Toyota Mirai Fuel-Cell Vehicle Bows; Honda Counters With FCV Concept

TOKYO Honda and Toyota showcased their commitment to hydrogen fuel-cell vehicles by the nearly simultaneous debuts of the Toyota Mirai and the Honda FCV Concept, which previews the next-generation Honda fuel-cell vehicle.

Mirai means "future" in Japan. Toyota said its fuel-cell vehicle, which is set to go on sale in California in 2015, can travel up to 300 miles on a single tank of hydrogen, refuel in less than five minutes and emits only water vapor.

Honda said the production version of its fuel-cell vehicle is "anticipated to launch in Japan by March of 2016, followed by U.S. and Europe." The Honda concept is the successor to the Honda FCX Clarity. Like the Mirai, the next-generation Honda fuel-cell vehicle is expected to have a 300-mile or more driving range.

The upcoming Honda fuel-cell vehicle has a powertrain that fits completely within the front engine compartment, allowing for more cabin space and the ability to spin off "multiple vehicle models in the future," the automaker said.

"Significant technological advancements to the fuel-cell stack have yielded more than 100kW of power output," Honda noted.

Pricing has not been announced on either vehicle.

The Mirai and Honda fuel-cell vehicle will compete with such offerings as the 2015 Hyundai Tucson Fuel Cell vehicle. Ford, Nissan and Mercedes-Benz are also working on fuel-cell vehicles that may be available by 2017.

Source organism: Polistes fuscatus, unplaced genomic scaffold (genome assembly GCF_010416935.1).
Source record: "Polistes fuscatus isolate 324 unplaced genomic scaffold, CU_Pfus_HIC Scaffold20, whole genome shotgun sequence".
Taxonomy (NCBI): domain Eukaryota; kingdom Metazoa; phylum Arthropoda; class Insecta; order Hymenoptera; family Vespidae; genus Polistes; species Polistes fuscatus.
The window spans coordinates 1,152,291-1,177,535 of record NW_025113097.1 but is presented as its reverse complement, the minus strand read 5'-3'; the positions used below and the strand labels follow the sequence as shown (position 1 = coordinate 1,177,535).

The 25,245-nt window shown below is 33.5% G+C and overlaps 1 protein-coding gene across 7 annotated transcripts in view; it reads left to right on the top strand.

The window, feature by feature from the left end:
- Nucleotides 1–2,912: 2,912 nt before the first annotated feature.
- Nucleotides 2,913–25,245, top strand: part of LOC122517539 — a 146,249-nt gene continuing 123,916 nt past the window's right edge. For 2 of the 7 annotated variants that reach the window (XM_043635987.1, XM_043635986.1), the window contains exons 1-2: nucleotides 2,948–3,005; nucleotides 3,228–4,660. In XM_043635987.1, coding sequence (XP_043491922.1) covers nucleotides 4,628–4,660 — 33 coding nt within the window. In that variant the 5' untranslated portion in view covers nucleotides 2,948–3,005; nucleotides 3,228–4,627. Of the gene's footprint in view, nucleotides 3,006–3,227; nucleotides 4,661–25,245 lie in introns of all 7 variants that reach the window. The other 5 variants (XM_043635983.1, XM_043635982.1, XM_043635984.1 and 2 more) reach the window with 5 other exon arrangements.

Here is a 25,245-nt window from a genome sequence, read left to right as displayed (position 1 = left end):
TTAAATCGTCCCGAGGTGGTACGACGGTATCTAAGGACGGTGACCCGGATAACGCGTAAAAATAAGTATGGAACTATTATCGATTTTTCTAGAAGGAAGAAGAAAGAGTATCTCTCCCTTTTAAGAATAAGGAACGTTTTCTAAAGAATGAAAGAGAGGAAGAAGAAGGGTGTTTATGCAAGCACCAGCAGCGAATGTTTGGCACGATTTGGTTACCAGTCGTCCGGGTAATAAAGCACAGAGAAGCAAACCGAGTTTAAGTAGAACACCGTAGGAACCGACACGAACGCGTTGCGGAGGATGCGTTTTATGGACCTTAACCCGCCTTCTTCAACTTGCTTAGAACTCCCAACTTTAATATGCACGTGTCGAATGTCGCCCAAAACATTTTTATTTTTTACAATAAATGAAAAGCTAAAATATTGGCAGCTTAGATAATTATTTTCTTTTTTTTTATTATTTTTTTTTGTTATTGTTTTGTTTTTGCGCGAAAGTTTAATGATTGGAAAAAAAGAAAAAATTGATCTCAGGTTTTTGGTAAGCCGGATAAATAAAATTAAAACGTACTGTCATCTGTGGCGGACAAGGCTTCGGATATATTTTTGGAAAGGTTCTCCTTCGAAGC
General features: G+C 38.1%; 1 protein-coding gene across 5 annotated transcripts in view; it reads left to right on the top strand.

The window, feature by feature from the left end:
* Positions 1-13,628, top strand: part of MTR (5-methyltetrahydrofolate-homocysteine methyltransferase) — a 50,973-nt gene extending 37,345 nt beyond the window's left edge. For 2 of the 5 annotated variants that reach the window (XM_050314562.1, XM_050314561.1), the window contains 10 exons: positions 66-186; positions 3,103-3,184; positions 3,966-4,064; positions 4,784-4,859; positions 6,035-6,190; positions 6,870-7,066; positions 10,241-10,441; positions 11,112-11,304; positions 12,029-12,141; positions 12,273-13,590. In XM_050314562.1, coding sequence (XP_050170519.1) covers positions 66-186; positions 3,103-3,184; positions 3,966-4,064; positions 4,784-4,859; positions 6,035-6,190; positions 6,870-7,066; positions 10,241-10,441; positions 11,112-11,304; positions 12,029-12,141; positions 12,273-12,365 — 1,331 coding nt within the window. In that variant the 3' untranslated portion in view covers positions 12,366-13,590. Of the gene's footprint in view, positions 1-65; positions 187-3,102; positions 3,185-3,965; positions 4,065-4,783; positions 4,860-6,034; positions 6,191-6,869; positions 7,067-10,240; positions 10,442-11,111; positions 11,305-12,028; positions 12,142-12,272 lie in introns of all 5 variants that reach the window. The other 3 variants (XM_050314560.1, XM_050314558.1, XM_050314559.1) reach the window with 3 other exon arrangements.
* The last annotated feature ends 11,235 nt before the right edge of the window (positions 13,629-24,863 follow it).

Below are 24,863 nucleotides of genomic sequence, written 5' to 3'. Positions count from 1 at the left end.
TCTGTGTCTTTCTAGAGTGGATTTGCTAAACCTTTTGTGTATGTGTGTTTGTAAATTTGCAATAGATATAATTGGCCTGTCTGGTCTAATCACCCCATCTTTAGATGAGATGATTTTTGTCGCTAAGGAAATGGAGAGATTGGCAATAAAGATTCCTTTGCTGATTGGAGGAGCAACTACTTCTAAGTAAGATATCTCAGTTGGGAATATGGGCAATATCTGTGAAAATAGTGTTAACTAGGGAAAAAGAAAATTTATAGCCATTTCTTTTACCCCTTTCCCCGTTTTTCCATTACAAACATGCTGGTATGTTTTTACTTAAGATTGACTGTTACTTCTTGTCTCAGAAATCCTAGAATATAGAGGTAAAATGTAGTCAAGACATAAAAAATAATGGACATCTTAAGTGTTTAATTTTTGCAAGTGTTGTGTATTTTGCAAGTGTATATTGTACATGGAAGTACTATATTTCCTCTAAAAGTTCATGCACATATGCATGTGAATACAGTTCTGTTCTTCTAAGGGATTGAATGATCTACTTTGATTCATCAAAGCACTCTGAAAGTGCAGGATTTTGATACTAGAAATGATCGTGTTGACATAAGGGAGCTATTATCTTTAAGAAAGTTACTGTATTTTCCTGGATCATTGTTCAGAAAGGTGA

To speed the development of the hydrogen-station infrastructure in the U.S., Toyota on Sunday announced that it will help finance 12 new hydrogen stations to be built in New York, New Jersey, Massachusetts, Connecticut and Rhode Island.

Toyota is collaborating with Air Liquide to develop the hydrogen stations in the northeast corridor. Specific details of the collaboration will be announced in the coming months.

"Toyota's vision of a hydrogen society is not just about building a great car, but ensuring accessible, reliable and convenient refueling for our customers," said Toyota North America CEO Jim Lentz in a statement.

Honda countered by saying it will make an announcement at the 2014 Los Angeles Auto Show about its commitment to "help expand and accelerate California's public hydrogen refueling station network."

The Alternative Fuels Data Center of the U.S. Energy Department says there are 13 hydrogen stations in the U.S., excluding private stations.

Edmunds says: Most car shoppers can't get their hands on a hydrogen-powered vehicle at this point. But the future looks bright, especially with these two key announcements from Toyota and Honda.